The profession of medical physics is an intricate fusion of science, technology, engineering, math, and medicine. And, like the majority of STEMM fields, men dominate its ranks, especially in the upper echelons. The representation of women medical physicists in the United States stands at about 23–24 percent and inches upward just a few tenths of a percent per year. Although the representation of women graduate students and residents has been much higher than this figure for years, we have not seen this translate into more women permanently engaged in medical physics careers. And research funding, awards, and recognition are still overwhelmingly distributed to men.
The barriers to women who want to pursue and advance in the sciences are both visible and not so visible. Some of these are the destructive narratives that circulate about women in science: There’s Italian physicist Alessandro Strumia’s infamous “physics was built by men” remark; theoretical physicist Lawrence Krauss’s contention that a “tyranny” of diversity is harming academia; and former Google engineer James Damore’s manifesto positing “biological differences” that allegedly make women less suited to tech jobs.
But perhaps the most vicious barrier of all is the pervasive nature of sexual harassment, which includes not only overt sexual acts, such as coercion and unwanted sexual attention, but also gender-based harassment. In 2018 the National Academy of Sciences, Engineering, and Medicine (NASEM) published Sexual Harassment of Women: Climate, Culture, and Consequences in Academic Sciences, Engineering, and Medicine, which put a laser focus on this problem. One of the conclusions of this report was that “the cumulative effect of sexual harassment is a significant and costly loss of talent in academic science, engineering, and medicine, which has consequences for advancing the nation’s economic and social well-being and its overall public health.” NASEM’s report summarized five factors that increase the likelihood of sexual harassment: a perceived tolerance for this behavior; environments dominated by men; hierarchical power structures; symbolic compliance with legal requirements; and uninformed leadership. All of these factors exist in medical physics, but we are still lacking a clear picture of the climate related to gender-based discrimination and sexual harassment in our field.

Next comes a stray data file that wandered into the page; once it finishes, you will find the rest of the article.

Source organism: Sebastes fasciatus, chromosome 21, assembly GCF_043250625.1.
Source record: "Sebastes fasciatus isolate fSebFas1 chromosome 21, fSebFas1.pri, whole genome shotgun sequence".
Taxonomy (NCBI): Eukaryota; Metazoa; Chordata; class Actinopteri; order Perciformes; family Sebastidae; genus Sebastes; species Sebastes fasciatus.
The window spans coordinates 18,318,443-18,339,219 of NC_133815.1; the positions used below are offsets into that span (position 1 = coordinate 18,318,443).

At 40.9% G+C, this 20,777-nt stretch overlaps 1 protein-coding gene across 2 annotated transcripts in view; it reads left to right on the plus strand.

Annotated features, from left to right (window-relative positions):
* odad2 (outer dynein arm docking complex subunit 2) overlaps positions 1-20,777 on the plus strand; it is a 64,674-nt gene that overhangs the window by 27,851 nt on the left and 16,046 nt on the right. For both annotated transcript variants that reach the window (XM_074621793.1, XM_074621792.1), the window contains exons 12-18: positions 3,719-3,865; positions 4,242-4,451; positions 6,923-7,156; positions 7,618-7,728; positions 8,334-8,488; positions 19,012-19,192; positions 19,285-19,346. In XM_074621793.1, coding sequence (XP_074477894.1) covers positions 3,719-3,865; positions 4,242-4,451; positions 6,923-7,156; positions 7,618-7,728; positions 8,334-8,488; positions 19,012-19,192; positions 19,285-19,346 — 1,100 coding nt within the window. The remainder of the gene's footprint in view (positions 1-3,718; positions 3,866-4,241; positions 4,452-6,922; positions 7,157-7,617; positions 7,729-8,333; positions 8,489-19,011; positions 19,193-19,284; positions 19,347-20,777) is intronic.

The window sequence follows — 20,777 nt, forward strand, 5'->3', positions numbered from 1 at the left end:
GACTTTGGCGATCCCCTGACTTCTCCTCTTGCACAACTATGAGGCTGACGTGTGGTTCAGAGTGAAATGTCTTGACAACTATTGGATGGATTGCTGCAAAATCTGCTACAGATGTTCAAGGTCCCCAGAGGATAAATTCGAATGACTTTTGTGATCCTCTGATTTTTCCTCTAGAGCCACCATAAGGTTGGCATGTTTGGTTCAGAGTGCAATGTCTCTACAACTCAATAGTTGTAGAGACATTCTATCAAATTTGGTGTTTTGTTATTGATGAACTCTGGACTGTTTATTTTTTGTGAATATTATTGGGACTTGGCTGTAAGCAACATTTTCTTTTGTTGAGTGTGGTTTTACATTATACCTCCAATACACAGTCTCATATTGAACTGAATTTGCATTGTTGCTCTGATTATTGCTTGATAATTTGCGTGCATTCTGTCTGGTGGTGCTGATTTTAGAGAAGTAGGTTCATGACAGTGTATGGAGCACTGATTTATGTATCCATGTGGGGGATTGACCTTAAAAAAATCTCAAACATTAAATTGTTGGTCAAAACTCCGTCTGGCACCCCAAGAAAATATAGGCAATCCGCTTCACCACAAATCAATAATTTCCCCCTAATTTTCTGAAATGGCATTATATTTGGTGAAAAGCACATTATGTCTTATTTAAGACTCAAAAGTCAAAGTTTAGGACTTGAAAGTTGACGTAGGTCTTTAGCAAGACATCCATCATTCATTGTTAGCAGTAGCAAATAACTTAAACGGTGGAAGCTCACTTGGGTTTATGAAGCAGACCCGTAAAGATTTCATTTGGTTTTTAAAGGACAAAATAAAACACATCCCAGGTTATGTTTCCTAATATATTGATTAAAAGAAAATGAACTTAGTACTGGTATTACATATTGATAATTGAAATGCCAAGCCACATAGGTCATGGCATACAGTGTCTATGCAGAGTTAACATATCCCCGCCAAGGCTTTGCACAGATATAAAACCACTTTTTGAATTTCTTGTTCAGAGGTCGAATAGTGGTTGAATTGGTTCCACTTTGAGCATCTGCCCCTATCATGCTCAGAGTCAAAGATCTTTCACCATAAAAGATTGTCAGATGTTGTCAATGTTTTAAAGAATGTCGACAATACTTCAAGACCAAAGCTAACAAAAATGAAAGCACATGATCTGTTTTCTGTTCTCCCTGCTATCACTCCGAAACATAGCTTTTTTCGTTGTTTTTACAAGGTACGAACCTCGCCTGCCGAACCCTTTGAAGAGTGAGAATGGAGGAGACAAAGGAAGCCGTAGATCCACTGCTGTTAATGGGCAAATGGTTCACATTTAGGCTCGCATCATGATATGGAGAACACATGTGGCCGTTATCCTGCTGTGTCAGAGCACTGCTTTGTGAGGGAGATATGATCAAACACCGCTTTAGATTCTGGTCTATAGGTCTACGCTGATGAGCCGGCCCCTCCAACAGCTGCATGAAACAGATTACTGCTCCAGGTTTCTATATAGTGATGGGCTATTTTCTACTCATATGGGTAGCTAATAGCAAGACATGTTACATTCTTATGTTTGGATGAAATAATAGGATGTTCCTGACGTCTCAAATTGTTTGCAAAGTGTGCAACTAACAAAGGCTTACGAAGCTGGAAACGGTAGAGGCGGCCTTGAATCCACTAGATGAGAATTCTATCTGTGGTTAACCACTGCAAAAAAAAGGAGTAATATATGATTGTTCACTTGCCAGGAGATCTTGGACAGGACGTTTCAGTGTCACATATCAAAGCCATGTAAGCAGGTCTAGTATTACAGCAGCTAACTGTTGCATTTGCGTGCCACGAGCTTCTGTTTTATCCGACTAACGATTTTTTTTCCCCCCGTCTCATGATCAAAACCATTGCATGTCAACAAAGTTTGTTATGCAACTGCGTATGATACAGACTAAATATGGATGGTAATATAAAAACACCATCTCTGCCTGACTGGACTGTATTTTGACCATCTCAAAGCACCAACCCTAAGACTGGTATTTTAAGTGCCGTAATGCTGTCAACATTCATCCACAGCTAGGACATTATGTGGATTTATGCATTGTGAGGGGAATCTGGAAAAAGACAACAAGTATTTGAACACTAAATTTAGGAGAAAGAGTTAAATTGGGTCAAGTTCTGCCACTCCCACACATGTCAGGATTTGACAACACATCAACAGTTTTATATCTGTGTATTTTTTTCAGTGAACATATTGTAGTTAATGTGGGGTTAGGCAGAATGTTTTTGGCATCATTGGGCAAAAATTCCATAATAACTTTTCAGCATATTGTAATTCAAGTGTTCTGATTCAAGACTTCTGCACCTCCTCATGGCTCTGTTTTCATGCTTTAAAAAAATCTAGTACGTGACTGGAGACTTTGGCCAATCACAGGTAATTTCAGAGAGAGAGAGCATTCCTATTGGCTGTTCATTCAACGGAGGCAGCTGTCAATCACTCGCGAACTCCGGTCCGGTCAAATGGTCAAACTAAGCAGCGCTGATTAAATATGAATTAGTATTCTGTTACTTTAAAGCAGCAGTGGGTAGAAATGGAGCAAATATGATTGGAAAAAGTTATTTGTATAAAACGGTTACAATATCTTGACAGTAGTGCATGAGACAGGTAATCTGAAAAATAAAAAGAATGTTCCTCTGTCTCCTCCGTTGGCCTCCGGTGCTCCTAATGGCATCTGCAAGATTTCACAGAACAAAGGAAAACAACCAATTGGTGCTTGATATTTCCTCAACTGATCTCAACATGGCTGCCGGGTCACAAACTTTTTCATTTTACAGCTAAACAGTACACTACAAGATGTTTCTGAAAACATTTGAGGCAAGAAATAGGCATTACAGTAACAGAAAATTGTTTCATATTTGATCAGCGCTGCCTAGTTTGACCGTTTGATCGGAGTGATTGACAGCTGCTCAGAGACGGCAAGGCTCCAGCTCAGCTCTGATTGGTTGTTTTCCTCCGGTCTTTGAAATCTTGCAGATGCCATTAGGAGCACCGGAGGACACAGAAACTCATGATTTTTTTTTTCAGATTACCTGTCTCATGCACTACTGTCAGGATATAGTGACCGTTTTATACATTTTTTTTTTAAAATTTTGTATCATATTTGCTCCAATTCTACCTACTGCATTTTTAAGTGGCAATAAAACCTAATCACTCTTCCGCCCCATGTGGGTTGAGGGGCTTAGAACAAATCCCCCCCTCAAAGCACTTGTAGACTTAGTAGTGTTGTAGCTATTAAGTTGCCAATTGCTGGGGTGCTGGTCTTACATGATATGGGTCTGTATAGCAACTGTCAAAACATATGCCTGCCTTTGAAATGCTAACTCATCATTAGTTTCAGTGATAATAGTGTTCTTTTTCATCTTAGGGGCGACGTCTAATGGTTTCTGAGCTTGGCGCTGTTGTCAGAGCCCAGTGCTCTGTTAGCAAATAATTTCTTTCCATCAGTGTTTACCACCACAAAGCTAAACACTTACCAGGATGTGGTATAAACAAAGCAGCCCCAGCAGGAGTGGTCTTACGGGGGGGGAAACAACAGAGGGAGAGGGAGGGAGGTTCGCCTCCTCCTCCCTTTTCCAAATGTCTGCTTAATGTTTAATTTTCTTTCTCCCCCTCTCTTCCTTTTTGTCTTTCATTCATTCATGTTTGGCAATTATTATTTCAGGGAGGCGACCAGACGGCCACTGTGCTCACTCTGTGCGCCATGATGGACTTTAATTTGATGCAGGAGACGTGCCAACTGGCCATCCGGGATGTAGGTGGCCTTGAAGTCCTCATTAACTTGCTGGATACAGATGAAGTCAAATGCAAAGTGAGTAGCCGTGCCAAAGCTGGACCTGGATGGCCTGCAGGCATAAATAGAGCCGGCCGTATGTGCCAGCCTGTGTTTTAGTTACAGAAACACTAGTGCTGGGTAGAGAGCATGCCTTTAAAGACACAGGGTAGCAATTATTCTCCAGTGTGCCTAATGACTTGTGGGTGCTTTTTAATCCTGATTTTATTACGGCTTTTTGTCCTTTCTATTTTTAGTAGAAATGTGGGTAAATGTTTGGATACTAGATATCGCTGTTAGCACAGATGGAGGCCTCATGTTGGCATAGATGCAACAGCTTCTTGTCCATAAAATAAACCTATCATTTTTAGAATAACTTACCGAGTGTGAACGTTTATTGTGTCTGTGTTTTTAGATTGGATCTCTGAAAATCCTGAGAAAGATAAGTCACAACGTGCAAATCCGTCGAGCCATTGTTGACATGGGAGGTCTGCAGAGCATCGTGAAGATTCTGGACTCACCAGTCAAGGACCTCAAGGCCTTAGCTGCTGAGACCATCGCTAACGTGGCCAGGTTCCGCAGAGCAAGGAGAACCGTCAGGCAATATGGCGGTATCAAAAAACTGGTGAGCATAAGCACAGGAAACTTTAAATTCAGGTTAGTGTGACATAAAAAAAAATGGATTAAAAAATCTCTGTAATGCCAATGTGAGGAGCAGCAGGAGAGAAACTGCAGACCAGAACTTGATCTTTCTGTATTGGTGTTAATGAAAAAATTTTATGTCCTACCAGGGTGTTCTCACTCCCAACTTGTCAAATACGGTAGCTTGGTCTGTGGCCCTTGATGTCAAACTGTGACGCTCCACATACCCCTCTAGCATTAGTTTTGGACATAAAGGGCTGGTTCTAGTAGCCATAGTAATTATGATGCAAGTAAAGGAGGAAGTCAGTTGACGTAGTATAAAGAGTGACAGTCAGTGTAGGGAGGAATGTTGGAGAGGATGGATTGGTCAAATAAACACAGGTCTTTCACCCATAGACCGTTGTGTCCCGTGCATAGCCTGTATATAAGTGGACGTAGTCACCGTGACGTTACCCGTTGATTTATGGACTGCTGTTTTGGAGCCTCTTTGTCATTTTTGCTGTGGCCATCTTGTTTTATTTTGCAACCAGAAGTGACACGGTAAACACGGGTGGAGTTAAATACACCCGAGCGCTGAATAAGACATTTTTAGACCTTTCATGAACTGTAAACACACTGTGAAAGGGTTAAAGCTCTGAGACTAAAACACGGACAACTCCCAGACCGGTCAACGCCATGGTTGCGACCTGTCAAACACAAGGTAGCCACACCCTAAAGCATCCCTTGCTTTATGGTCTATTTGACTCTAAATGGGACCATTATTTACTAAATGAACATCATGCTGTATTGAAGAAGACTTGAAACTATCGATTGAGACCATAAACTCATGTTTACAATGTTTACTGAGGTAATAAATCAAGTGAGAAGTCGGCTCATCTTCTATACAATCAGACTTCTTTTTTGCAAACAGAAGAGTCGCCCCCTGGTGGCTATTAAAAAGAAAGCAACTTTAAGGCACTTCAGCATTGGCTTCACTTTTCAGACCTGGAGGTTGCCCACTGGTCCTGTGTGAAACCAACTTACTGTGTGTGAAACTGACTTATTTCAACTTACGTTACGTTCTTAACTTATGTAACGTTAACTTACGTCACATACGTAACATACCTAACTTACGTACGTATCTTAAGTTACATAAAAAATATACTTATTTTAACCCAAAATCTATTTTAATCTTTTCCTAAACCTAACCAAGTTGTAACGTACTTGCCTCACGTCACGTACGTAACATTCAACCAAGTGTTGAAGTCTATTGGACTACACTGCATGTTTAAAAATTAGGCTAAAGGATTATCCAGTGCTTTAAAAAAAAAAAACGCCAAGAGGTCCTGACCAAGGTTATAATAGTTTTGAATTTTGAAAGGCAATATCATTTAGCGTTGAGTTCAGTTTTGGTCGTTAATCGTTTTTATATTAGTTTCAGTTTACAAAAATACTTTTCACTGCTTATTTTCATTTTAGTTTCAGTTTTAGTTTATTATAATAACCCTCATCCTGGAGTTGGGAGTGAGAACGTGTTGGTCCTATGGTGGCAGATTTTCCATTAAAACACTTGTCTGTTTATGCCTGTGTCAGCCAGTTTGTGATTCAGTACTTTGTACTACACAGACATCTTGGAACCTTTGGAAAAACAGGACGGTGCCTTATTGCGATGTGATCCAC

Making Our Own Assessment
To examine our current culture scientifically, colleagues and I at the University of Michigan initiated a qualitative-interview study of medical physicists and medical physics residents working across the United States. For this project, I was fortunate to partner with Dr. Reshma Jagsi, who is Newman Family Professor of Radiation Oncology, Deputy Chair of the Department of Radiation Oncology at Michigan Medicine, and Director of the Center for Bioethics and Social Sciences in Medicine (CBSSM); and Kerry Ryan, MS, who is a senior research associate at CBSSM.
We conducted thirty-two one-hour, semi-structured interviews, evenly split between men and women participants, in the first half of 2019. We asked participants if they felt included at their institution and within the field in general, and whether they believed that gender impacted their ability to succeed and the way colleagues treated them. We also asked participants if they had ever personally experienced harassment during their career that was related to gender or to any other personal attribute.
We developed a qualitative coding scheme for the interview transcripts using inductive thematic analysis for interpretive description, which means that as we analyzed our data, we did not try to fit it into an existing narrative but instead explored any potential themes that might be present.
Examining the Responses
One of the most disconcerting results of this study was how polarized the views were about whether discrimination even exists, or has an impact, and if there is an impact, whether it benefits men or women. For example, one participant shared: “I generally find it to be a pretty unbiased field in terms of gender. I’ve definitely heard from some of the women in my department saying, ‘I didn’t really like it when I was over at that clinic. It felt like a bunch of good old boys, and there was this sort of impenetrable wall that a woman was never going to get through, where the men interacted with the men in a way different [from the way] they did with the women.’ … While it may have affected the environment, I don’t know if it affected the woman’s ability to do work.”